The Expulsion from Eden, by "Mad" John Martin, 1789-1854.
Mad John was mistakenly confused with his brother, Mad Jonathan.


Hogarth's paintings are pictures of Londoners imprisoned by the strictures of society. Monamy's paintings are prospects of freedom. So is the painful painting by John Martin above. Peter Ackroyd, in Illustrated London, 2003, p 136, comments that "London itself has often been compared to a prison". But Dr Johnson thought that London was life itself, and that life in a jail was preferable to life at sea. He was an orthodox, Whig- and American-hating, anti-libertarian, at least in his later years. These website pages trace the peregrination of a microscopic pinch of genetic dust in search of freedom down five centuries, from 1500 to 2000 AD. Étienne Monamy (1) begat André (2) who begat Elie (3) who begat André (4) who begat Pierre (5) who begat Peter (6) who begat Anne (7). From Anne another seven and more generations descend. The names seem to have been seeking liberation, another word for identity or self-knowledge; something, as most art recognizes, finally only to be found beyond the pale, outside the box, and off the grid. Freedom is beyond Eden.

The state of freedom is not objectively quantifiable. A man is free if he feels free. He is oppressed if he feels oppressed, whatever privileged comforts this state may bring him, or which the disinterested bystander may point out. The Judaeo-Christian God played an unkind trick. He showed our parents how to gain knowledge, implanted within them the desire to know, forbade them access, and told them they were free. In order to know their freedom, they were obliged to defy the commandment; and anyone desiring freedom, or the extension of knowledge, has been impatient with commands, not to say rebellious, ever since. Milton the anti-Areopagite, as Blake remarked, was of the Devil's party, an idea explored at greater length by William Empson in Milton's God. The notion of freedom is inseparable from rebellion.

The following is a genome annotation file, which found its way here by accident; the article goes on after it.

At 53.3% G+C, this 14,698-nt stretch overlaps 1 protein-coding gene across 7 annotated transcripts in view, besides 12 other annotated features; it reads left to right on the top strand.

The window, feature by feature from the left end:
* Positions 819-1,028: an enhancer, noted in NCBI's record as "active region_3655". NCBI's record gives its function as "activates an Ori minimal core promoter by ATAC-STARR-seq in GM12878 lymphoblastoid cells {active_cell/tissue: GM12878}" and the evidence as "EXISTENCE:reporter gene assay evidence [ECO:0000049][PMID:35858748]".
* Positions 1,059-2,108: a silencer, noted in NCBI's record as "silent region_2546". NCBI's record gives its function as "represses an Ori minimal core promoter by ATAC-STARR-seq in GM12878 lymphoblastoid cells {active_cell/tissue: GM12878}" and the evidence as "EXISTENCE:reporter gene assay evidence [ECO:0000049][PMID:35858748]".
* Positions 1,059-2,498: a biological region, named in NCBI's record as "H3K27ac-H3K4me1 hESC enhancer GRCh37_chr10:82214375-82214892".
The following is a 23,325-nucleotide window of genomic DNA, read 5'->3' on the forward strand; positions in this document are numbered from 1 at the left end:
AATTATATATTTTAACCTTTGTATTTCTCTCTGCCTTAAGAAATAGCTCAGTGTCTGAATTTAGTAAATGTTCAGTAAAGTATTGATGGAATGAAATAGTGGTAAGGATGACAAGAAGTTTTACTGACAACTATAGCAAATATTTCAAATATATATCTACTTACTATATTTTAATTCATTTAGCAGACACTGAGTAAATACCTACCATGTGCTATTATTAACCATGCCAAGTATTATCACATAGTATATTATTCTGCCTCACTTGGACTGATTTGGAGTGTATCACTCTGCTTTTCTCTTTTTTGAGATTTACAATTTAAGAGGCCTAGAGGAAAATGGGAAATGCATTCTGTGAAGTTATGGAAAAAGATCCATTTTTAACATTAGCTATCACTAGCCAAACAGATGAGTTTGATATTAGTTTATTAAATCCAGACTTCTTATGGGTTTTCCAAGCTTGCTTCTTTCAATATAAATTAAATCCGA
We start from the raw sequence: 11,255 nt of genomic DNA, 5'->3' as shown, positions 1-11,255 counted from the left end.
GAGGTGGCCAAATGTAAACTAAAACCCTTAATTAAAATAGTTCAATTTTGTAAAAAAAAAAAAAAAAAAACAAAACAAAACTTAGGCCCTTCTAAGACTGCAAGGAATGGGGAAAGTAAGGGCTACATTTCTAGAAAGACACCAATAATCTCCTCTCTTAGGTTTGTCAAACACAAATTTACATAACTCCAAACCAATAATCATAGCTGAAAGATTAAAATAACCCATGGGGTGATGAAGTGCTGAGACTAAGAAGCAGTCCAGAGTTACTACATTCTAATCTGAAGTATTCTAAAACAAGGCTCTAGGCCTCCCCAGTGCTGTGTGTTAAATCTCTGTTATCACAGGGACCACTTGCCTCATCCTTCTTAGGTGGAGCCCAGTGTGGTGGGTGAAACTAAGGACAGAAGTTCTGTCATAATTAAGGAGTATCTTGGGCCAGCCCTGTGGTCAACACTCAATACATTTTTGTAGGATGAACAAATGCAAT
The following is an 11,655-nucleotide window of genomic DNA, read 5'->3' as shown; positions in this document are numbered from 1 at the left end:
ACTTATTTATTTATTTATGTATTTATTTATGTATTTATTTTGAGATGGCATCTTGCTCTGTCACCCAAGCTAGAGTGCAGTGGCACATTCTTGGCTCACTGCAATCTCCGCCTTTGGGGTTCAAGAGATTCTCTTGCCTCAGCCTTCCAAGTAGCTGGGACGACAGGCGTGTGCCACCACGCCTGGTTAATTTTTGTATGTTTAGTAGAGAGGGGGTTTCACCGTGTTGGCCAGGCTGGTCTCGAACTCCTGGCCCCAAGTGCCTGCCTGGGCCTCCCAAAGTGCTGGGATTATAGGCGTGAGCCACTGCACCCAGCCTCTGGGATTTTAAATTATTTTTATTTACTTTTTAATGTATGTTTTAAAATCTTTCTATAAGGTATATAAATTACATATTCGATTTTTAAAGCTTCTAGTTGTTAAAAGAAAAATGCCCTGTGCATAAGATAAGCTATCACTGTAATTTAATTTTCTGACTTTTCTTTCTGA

True artists, however fleetingly misguided their personal political views, are engaged in the struggle of the individual against whatever system may prevail. In England, between the years 1681 and 1749, freedom was born, rose and flourished for moment, and then slowly declined and succumbed to avarice and ambition. These, according to Benjamin Franklin, are the "two passions which have a powerful influence in the affairs of men".

Nietzsche told us God is dead. Later he could have added that Darwin, Marx and Freud are His prophets. He also said that Christianity is a slave religion. At first I thought this meant it could only have been conceived by slaves, but now I see that it is an ambiguous statement. Christianity was adopted by oppressors in order to enforce their oppression. Its propagation throughout the pagan North was orchestrated by kings, who embraced the idea of central planning. King Olaf toured the peasantry with an axe in one hand and the bible in the other. Sainthood was his spiritual reward for unifying Church and State, and suicidally opposing the will of the people. Monotheism offered a more efficient method of tax-collection than fragmented pantheistic nature-worship. The missionary induced acceptance and lightened the load of the enslaved with the promise of pie in the sky.